Hep25/FP/DMT1 in prehepatic and hepatic PIOS.
Fig. 4  Hep25/FP/DMT1 in prehepatic and hepatic PIOS.

The key factors in these PIOSs are the suppressed synthesis of Hep25 (1), followed by the incomplete internalization and lysosomal degradation of the Hep25/FP complex (2, 3). Hypohepcidinemia because an impaired Hep25/FP system results in the export of a large amount of Fe+3 into the circulation (4), followed by the replacement of the enterocyte iron store by the active absorption of dietary iron through DMT1 (5, 6). Therefore, body iron accumulates daily in these PIOSs. DMT1, divalent metal transporter1; FP, ferroportin; Hep25, hepcidin25; PIOS, primary iron overload syndrome.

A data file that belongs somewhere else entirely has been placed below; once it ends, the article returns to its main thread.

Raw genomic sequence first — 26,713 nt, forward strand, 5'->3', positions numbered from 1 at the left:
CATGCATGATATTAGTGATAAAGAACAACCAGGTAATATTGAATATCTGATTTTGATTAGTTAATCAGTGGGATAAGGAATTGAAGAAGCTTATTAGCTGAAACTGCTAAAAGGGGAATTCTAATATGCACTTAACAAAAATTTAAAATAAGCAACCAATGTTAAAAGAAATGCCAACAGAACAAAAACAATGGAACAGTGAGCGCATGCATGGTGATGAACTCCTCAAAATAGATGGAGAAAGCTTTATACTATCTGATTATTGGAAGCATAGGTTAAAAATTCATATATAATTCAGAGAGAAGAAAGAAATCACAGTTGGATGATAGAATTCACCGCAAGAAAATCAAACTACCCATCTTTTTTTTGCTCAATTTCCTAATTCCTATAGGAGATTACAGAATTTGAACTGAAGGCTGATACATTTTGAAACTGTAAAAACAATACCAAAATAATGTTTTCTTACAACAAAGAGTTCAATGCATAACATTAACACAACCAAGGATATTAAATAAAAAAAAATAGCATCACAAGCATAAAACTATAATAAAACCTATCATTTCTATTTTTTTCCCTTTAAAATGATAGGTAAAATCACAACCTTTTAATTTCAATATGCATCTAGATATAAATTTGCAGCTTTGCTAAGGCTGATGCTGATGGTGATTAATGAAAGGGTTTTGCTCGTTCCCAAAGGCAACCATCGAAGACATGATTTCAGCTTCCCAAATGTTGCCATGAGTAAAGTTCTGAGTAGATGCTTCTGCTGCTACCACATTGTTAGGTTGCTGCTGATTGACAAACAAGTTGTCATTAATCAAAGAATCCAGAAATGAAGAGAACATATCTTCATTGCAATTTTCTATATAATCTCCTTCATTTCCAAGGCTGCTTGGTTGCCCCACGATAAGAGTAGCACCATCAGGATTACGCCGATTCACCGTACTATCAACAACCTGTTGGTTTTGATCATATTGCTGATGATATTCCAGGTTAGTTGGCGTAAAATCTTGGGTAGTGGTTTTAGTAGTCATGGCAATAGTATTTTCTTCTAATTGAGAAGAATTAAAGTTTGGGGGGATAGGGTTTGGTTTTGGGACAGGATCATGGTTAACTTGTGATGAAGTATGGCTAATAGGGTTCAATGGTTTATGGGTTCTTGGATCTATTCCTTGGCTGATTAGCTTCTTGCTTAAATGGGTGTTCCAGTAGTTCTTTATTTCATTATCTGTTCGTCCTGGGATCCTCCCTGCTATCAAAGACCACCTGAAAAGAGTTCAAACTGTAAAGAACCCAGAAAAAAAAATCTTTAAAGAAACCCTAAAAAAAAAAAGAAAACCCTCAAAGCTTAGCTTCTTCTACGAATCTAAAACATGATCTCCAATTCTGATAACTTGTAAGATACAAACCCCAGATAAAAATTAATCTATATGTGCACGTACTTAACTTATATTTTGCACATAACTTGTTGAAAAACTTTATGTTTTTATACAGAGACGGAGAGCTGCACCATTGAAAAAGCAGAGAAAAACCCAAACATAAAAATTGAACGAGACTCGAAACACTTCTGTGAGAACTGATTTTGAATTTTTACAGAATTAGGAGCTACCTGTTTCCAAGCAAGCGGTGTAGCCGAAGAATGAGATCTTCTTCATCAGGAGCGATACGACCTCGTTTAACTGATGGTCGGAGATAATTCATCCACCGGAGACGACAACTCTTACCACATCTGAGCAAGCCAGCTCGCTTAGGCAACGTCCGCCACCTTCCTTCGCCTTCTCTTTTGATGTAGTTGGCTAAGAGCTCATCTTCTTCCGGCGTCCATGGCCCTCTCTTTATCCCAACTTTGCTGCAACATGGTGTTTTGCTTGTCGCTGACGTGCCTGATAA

Posthepatic PIOS.
Fig. 5  Posthepatic PIOS.

The left square is a model of resistant FP to Hep25, while the right one is two models for the iron homeostasis in SLC40A1 HC, and FP-D. In the posthepatic PIOS SLC40A1-HC and FP-D, appropriate amounts of Hep25 are released in the circulation, while FP molecules resist circulating Hep25 (1, 2). Binding of Hep25 to FP is disrupted to regulate iron homeostasis by two approaches via the Hep25/FP/DMT1 system in enterocytes (3, 4): gain-of-function FP in SLC40A1-HC (dark green), and loss-of-function FP in FP-D (light green). In addition to the different directions of FP function, iron-induced cytotoxicity differs: SLC40A1-HC exhibits iron-induced systemic organ damage including the triad of HC, heart diseases, and endocrine disorders, and FP-D exhibits asymptomatic iron accumulation in the liver and spleen without biochemical damage. DMT1, divalent metal transporter1; FP, ferroportin; FP-D, ferroportin disease; Hep25, hepcidin25; PIOS, primary iron overload syndrome; SLC40A1, gene name of ferroportin1.